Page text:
In order to be eligible to go through the naturalization process and obtain United States citizenship, there are a number of requirements that contenders must meet. One of these requirements is that the person has good moral character. It seems like common sense, but if you are proven to commit acts that are in bad character, you may not obtain citizenship.
When filling out your naturalization application, you will have to answer questions that pertain to your moral character. Some of these questions may include inquiring whether you have committed a crime, whether you told the truth about your immigration status, and more. If you committed a crime with the intent to harm another person or with the intent to commit fraud, you will likely not be considered to have good moral character. Other examples of bad moral character can include illegal gambling, polygamy, persecution because of a person’s religious beliefs, race, nationality, etc., violations of controlled substance laws anywhere in the world, failure to make child support payments, committing acts of terrorism, and spending at least 180 days in jail over the last five years.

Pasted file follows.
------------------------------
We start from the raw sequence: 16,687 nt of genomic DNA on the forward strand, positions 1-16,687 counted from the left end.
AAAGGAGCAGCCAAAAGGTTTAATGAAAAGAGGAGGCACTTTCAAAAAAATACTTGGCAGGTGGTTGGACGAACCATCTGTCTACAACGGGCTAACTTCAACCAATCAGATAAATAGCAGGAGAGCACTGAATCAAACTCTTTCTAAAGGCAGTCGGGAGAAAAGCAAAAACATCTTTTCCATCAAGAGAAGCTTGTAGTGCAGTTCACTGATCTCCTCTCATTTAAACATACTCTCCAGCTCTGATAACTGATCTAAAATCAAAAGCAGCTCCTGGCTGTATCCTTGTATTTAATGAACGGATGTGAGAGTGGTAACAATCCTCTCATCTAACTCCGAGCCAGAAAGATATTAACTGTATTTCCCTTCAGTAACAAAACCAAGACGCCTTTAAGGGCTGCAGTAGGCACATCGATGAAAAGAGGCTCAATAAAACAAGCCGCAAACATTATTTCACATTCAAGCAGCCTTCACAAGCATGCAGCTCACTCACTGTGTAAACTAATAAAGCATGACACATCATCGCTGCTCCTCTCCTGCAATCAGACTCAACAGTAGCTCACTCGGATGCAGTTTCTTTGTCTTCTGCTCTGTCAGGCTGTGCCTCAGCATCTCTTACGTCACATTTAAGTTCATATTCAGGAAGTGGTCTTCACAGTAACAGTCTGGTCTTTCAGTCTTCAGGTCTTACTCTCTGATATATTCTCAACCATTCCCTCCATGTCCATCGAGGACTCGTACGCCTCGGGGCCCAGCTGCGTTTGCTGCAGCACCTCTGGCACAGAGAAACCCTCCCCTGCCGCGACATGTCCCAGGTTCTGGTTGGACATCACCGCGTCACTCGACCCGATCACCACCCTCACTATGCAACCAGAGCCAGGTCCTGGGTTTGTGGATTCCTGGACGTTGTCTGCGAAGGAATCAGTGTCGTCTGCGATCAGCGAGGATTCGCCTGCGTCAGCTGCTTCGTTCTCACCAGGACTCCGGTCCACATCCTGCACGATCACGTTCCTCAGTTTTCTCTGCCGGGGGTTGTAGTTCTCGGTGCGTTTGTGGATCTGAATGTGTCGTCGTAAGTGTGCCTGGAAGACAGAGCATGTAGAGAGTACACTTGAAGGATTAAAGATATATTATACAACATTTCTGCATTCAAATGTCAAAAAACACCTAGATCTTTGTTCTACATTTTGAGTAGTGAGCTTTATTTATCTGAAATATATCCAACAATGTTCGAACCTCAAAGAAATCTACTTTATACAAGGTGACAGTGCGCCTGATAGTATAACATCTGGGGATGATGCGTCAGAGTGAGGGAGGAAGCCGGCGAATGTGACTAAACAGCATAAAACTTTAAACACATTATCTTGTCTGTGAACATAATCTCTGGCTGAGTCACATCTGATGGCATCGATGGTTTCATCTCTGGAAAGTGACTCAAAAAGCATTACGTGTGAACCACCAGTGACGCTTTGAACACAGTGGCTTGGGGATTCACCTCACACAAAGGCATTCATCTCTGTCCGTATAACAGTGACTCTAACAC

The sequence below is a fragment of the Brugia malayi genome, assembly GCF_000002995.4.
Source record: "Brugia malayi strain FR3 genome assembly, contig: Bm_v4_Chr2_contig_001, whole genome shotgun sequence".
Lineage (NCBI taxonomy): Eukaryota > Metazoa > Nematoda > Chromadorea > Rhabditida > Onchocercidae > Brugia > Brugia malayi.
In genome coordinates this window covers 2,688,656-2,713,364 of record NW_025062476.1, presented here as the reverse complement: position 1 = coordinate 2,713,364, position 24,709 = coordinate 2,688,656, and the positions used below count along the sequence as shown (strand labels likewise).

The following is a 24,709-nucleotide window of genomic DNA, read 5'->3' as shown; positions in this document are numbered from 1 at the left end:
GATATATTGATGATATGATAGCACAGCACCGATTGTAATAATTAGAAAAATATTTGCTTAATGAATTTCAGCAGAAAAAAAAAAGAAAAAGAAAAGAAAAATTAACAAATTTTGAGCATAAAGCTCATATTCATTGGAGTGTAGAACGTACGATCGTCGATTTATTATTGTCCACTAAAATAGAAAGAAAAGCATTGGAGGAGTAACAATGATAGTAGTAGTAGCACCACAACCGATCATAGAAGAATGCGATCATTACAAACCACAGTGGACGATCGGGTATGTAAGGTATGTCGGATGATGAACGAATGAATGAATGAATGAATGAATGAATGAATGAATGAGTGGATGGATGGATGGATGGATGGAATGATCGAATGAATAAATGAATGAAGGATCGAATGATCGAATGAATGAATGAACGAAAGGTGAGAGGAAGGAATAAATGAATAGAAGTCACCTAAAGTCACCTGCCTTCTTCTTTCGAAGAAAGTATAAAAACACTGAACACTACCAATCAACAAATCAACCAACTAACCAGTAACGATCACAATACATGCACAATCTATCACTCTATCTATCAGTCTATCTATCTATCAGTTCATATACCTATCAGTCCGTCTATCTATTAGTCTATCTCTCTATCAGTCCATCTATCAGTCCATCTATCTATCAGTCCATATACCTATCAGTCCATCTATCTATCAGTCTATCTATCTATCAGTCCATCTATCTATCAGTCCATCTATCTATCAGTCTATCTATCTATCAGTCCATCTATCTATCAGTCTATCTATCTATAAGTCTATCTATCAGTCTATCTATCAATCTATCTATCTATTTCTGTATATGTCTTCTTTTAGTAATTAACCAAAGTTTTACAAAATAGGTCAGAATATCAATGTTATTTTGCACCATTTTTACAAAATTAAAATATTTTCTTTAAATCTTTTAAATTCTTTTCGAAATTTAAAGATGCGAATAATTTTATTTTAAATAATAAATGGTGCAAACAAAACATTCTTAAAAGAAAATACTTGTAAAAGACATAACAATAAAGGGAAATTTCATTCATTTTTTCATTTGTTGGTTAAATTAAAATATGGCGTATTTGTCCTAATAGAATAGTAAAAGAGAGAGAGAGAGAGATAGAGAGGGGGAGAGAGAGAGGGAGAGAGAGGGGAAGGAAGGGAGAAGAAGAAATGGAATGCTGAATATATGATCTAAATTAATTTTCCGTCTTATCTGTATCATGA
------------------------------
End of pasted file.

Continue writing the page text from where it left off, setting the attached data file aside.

It is important that you are completely truthful in your Application for Naturalization and any interviews with a USCIS officer that you may have regarding your citizenship status. There are many ways that an immigration officer can find out if you are dishonest in any of your documentation and if so, it will jeopardize your ability to become a naturalized United States citizen. If you have questions about any step in the naturalization process, contact an experienced immigration law attorney today.
John Sesini is an experienced immigration attorney with offices in Green Bay and Milwaukee Wisconsin. If you have any questions regarding these matters, please contact the Sesini Law Group, S.C. and obtain your initial consultation.